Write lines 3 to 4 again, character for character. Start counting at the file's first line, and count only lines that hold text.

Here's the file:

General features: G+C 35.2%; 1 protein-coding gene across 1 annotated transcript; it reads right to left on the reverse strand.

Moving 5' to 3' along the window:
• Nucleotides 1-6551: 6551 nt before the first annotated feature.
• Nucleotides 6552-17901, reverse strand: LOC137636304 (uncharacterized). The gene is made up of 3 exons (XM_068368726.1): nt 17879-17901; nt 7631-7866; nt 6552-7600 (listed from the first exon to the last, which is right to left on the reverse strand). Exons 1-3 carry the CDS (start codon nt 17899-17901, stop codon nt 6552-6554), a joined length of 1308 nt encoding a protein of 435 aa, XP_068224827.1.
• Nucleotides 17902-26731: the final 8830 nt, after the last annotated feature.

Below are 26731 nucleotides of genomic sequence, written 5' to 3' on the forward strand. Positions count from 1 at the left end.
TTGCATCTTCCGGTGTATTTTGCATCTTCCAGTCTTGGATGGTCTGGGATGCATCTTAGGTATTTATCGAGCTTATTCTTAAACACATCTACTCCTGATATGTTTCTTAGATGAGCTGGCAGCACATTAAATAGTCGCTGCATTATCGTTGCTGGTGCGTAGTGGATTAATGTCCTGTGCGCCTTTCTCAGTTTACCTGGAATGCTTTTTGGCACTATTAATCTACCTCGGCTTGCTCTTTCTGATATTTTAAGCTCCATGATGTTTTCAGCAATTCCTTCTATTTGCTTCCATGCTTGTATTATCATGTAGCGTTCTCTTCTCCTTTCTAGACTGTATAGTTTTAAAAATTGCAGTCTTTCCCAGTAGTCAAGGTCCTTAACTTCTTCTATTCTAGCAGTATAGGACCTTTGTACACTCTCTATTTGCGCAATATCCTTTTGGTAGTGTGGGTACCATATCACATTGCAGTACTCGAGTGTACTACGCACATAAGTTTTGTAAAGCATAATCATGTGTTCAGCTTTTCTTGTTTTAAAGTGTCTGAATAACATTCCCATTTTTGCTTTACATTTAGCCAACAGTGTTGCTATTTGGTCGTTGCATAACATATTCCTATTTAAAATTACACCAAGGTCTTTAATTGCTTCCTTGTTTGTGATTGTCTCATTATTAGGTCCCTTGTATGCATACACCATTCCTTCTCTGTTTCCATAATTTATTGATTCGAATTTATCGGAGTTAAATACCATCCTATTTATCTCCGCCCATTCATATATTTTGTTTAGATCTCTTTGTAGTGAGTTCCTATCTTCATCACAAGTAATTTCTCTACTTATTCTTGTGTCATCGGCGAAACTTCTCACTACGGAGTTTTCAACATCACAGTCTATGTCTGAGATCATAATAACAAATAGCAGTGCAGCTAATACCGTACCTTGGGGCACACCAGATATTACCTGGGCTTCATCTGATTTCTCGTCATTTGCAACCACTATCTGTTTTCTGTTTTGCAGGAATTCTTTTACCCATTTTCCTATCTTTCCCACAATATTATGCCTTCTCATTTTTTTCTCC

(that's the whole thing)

• Nucleotides 1-6551: 6551 nt before the first annotated feature.
• Nucleotides 6552-17901, reverse strand: LOC137636304 (uncharacterized). The gene is made up of 3 exons (XM_068368726.1): nt 17879-17901; nt 7631-7866; nt 6552-7600 (listed from the first exon to the last, which is right to left on the reverse strand). Exons 1-3 carry the CDS (start codon nt 17899-17901, stop codon nt 6552-6554), a joined length of 1308 nt encoding a protein of 435 aa, XP_068224827.1.